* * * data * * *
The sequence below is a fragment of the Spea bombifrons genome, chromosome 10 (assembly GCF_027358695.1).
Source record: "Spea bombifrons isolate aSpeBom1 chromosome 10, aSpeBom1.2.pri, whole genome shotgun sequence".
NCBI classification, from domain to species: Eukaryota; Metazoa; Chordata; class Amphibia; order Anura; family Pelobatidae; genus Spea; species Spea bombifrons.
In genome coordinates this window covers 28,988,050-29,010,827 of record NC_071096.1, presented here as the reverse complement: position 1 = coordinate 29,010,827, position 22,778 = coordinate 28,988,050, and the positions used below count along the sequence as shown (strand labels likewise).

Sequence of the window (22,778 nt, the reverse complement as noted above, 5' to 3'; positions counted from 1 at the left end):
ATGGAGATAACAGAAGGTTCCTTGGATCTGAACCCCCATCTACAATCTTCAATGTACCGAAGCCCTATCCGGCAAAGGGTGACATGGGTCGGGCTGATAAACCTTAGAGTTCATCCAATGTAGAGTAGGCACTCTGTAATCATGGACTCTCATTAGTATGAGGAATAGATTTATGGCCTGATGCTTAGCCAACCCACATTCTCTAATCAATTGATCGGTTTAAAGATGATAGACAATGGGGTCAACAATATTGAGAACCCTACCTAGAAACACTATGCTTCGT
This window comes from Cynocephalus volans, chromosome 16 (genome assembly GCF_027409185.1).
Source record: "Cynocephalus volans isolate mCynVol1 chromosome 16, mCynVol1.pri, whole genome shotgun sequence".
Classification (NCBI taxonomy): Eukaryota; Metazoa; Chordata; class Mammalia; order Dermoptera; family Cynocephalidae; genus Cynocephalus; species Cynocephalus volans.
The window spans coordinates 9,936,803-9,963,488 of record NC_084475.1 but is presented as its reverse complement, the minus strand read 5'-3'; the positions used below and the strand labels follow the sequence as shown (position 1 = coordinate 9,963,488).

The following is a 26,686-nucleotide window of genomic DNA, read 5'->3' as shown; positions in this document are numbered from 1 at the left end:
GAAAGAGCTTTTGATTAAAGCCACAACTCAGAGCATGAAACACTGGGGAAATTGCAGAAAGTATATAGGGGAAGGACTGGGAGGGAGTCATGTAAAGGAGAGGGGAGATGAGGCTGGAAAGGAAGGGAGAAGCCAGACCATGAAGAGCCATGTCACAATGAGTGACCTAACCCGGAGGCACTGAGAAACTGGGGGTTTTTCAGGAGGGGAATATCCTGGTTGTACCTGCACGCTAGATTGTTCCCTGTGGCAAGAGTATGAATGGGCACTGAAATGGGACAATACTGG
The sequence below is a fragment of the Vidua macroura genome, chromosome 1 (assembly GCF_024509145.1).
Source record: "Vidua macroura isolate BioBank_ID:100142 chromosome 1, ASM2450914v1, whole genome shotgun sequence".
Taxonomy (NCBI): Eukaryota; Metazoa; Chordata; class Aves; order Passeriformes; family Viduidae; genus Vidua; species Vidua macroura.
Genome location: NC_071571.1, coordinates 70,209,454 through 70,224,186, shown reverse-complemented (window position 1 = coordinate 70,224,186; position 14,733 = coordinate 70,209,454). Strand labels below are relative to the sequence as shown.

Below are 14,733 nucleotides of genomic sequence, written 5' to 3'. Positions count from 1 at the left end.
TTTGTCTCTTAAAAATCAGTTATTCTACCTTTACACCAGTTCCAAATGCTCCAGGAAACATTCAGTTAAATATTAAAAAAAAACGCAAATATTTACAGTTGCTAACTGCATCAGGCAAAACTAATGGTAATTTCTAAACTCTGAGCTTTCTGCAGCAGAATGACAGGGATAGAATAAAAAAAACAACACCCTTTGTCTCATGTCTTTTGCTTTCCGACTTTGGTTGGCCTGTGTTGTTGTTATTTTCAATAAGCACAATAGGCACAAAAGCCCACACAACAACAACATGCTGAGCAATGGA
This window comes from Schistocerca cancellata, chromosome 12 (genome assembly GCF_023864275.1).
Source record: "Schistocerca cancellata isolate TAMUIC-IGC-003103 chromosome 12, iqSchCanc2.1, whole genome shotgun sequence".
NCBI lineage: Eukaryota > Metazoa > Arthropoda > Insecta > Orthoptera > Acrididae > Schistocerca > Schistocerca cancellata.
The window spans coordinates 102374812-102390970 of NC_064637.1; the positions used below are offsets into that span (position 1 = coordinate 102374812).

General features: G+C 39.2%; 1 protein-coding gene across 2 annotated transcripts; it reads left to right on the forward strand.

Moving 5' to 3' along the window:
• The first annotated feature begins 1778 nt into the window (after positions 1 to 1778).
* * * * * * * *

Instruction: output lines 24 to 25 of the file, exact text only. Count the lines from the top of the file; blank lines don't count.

Moving 5' to 3' along the window:
• The first annotated feature begins 1778 nt into the window (after positions 1 to 1778).